on lived experience--in the sense in which German phenomenology uses the term Erlebnis [see 189]. and a church. the least trustworthy aspect of discourse. a contribution to the rejuvenation of the art of the essay. For.Diacritics 26:2 Fri Oct 03 2003 00:43:35 Europe/Copenhagen of this technical observation is to reassure. 2 The entire second part of Sartre's essay. explosive mix of psychic proceedings. in a much more perfidious manner.Bataille and Sartre: The Modernity of Mysticism ." Which is a way of saying that form is nothing if not the most superficial. in the usual economy of speech. accessible and compliant. Sartre himself is quick to take back what he has just conceded. Sartre's literary work--his plays and novels--is only the reworking of the philosophical theses it serves to popularize. Once the cardinal stakes underlying experience have been uncovered. once file:///Volumes/Arkiv/DownLoads/Jean-Michel%20Heimonet%20-%20Bataille%20and%20Sartre%20The%20Modernity%20of%20Mysticism%20-%20Diacritics%20262. independent of dogma. As heir to the Enlightenment. The "slippery sentences" with which Bataille stretches and suspends the meaning of words shatters Sartre's vision of a coherent and intelligible world [see 118]. because of its artifices. "form is not everything. for the transmission of a message.'" of "'emotional knowledge'" and "'rational knowledge'" . a little bit in the way one might sing or joke to disguise one's anxiety. one for whom language is not a problem but a simple instrument. he commits the logical heresy of mixing "poetry" and "philosophy. turning them back on themselves. and all the more impossible to exorcise since it is based. in such a way that each thesis." Again Sartre sees in this only a "circle"--vicious in all its points--where discourse keeps going around and around crazily without coming up with anything positive . the issue for Sartre becomes not just removing or invalidating these stakes but. a new form of religion. the author of Inner Experience informs his reader of his intention to arrive at "a synthesis of 'rapture' and 'rigorous intellectual method. the form of which seemed to have been fixed since Voltaire.htm Page 3 ." which finally is the only thing that matters . with that which. and for inventing. as in Kierkegaard. at the least. responsible for drawing the reader into the "ineffable" as if into [End Page 60] a trap where reason founders. is supposed to exclude passion--or at least to extinguish it. The magnanimous professor Sartre finishes up by conceding to the pupil Bataille the innovative aspect of his writing. As rudimentary as it seems.Jean-Michel Heimonet . From start to finish Sartre has alway remained a classical writer. which concentrates on the examination of this "form. are the product of a monstrous and. rites of worship. What is shocking about the form of Inner Experience is that it casts doubt onto the reassuring conception of language as instrument. In addition one should not misunderstand the meaning of the "praise" at the end of the first part of the article. the most playful. Repeating the founding gesture of romanticism. In this light. and on his way toward Marxism. But what is this appreciation worth in the wake of a critique denouncing the incompetence (the unprofessionalism) and the vacuity of the book? Moreover. as he says. In spite of "a little hollow emphasis and some clumsiness in the handling of abstraction." will be to demonstrate the essentially perverse and noxious character of Inner Experience. the part that is used (by Bataille) to cover up the nothingness of the "content. this strategy is not lacking in efficiency. and. according to Sartre. one that is reducible to a concept. by way of a detour through a critical approach pushed to its limits. Sartre reproaches Bataille for having God survive his own death. It is no less true that this self-sacrifice of language offends his taste for a stable truth. such sentences. Inner Experience is. Bataille does not limit himself simply to exalting passion but goes further by wanting to make it live with its opposite. As early as the foreword.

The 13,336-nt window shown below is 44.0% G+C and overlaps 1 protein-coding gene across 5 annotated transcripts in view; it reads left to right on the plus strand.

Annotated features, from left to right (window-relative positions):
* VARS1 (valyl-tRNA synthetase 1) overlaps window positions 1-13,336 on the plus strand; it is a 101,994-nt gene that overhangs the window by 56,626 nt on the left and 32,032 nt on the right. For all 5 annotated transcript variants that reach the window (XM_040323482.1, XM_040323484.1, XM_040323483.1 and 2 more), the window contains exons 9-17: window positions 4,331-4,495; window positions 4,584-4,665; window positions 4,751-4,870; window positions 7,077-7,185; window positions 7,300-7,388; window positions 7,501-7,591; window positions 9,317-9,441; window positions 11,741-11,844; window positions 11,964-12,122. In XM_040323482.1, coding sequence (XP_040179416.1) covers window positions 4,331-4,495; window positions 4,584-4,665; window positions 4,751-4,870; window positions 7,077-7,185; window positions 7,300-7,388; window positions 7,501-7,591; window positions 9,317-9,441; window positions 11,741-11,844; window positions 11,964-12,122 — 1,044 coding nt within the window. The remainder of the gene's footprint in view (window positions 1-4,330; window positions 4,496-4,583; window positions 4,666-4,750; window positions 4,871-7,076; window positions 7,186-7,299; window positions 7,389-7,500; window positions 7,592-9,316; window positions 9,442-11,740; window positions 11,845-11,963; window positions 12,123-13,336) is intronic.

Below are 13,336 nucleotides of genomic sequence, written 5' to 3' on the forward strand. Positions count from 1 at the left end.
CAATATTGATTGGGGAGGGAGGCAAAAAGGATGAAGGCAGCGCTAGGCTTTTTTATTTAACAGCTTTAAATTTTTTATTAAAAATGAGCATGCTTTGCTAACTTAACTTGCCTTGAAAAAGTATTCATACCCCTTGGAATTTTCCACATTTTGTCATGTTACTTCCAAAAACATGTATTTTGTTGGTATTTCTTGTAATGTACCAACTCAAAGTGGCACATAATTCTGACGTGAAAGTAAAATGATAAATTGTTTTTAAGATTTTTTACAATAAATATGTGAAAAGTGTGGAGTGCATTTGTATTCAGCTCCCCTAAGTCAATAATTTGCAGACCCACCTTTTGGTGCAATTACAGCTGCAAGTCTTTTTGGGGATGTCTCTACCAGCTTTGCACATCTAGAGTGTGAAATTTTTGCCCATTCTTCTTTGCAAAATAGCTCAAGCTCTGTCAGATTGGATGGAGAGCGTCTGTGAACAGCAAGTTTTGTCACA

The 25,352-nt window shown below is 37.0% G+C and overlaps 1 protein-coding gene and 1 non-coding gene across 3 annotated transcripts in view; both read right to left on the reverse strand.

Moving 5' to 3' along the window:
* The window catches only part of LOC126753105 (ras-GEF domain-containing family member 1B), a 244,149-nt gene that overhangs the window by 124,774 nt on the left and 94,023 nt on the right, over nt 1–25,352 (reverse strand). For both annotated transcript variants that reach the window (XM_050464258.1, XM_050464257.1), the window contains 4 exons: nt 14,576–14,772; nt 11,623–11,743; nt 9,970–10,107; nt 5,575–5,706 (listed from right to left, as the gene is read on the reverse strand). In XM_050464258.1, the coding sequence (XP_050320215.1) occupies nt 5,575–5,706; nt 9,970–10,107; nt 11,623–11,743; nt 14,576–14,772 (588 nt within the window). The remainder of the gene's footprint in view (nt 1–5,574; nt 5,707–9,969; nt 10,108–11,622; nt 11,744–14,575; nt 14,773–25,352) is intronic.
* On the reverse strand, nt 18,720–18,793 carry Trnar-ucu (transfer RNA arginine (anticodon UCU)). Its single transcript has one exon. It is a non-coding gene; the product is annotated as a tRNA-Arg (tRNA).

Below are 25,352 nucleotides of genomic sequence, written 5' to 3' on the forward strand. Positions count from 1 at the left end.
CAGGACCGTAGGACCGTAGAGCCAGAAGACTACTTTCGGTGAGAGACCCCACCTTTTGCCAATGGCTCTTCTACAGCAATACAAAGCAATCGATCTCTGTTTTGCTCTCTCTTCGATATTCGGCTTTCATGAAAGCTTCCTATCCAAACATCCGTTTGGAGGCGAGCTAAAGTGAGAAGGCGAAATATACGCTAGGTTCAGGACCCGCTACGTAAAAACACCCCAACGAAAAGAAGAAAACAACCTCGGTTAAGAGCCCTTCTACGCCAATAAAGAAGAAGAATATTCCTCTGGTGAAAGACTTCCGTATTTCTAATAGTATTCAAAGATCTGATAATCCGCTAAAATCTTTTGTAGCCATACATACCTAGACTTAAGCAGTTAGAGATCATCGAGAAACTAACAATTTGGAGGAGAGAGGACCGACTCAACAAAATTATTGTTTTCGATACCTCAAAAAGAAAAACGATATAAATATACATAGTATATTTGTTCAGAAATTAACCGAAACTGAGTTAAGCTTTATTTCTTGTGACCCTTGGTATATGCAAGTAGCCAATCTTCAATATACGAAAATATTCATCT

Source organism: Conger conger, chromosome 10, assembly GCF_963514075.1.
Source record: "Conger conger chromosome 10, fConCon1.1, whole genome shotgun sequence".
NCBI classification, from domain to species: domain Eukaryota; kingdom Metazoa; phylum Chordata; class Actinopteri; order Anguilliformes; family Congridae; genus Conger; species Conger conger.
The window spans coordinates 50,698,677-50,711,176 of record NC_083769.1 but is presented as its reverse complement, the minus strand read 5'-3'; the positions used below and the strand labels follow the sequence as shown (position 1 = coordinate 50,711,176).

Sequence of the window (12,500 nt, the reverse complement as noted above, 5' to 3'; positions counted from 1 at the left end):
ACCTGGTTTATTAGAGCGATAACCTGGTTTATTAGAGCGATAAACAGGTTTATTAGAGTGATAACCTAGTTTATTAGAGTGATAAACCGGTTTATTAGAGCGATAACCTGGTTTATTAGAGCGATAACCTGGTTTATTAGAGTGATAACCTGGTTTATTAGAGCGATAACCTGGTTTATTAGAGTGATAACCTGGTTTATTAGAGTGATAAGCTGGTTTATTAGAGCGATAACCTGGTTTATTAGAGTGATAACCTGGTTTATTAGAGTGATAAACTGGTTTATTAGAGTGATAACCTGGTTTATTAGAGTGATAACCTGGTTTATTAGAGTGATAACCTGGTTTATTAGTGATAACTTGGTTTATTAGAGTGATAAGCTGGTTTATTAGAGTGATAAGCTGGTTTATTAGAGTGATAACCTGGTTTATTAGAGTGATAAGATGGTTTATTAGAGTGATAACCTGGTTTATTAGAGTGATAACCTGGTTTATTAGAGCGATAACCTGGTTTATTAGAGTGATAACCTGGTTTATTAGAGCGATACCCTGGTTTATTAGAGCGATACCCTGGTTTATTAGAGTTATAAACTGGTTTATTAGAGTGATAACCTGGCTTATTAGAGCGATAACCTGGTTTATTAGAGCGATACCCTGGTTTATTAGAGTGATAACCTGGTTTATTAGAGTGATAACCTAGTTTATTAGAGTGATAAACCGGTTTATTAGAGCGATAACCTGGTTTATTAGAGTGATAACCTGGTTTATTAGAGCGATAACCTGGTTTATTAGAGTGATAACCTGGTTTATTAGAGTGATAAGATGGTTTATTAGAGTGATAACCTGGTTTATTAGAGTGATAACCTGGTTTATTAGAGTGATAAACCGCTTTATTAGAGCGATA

Sartre will have to prove that Bataille is a "real" mystic. reducing its power and its will "to be everything. which Bataille developed in several articles at the beginning of the 1930s. for the "apprentice mystic" (one might say "sorcerer"). as he does. To counter this. And all the better if covering up the theoretical premises underlying experience allows Sartre to reduce experience to a moment of pure illumination.htm Page 4 . In the same way. not simply a "devout Christian" but a Christian "ashamed" of being a Christian [183. showing that it is easier to forget rigorous and philosophically irrefutable texts than to refute them. heterogeneous reality cannot be defined by what it is." is in reality nothing but the obverse of erecting the subject as sacred." is only an ingenious rhetorical effect intended to disguise the "totalitarian" character of his discourse [see 182]. by a methodical file:///Volumes/Arkiv/DownLoads/Jean-Michel%20Heimonet%20-%20Bataille%20and%20Sartre%20The%20Modernity%20of%20Mysticism%20-%20Diacritics%20262. it is the art of turning an "auto-da-fé" into an "apotheosis" . for an audience of his "equals" but for his "zealots" [zélateurs]. it is curious that Sartre is unaware. which is valuable only to the person who has undergone it. who. Bataille utilizes the "techniques" of philosophy to narrate a spiritual "adventure" alien to its framework. This motive. or pretends to be unaware. As an "edifying [End Page 61] narrative. bringing it down off its pedestal. It is more relevant to point out the motive for their tendentiousness." conducted by means of "nonknowledge. 217]. of "heterology. in particular." that science of the sacred set free from the church.Bataille and Sartre: The Modernity of Mysticism . with respect to its "content. the science of "unexplainable difference. the sacred that is revealed is not tied to the attainment of transcendence but results instead from the exercise of the critical faculties.Jean-Michel Heimonet . as we have already seen. since his references to the ritual of amok. Looked at in detail." the exigency of a universal "communication" with the rest of the world. through the infinite questioning of thought and language. to the ceremony of potlatch. Finally." as Bataille himself defined it [OC 1: 345]. Like God. In this regard." he "descends again among us" to drag us along in his fall . An adept of "the doctrine of pain" [dolorisme] . whose so-called "sacrifice of words. Bataille's desire to "lose himself. Bataille does not write. Sartre will show that this verbal sacrifice. an instant of affective ecstasy. looking down on common humanity." as the opposite of what it declares. Sartre's is indeed a feigned ignorance. It is possible to speak of this reality only in an indirect way.Diacritics 26:2 Fri Oct 03 2003 00:43:36 Europe/Copenhagen stripped of the mask of its "form. In a thinker who boasts about knowing everything. is contradicted by the hierarchical and elitist vision of Inner Experience. values suffering and torment for their own sake as supreme . which results in "de-sacralizing" the subject." will appear. by the enumeration of its predicates or of the positive qualities that make it up. proceeds according to the negative method that is specific to the mystic. and to the "effervescence" of festivals are enough to show that Sartre is familiar with the texts of Bataille relevant to the critique of usefulness and to the analysis of the fastuary. From the bottom of his abjection Bataille remains above. each of these criticisms by Sartre is without interest. is based on contradiction." his work is the story of a "second descent": returning from an "unknown region. "The Idea of Expenditure" ["La notion de dépense"] and "The Psychological Structure of Fascism" ["La structure psychologique du fascisme"]. this omission serves strategic goals. alien to the nature of its knowledge and to the scope of its aims [see 190]. unproductive aspects of expenditure [see 212]. as he claims. We should recall that heterology. Bataille defines inner experience by opposition to traditional mysticism.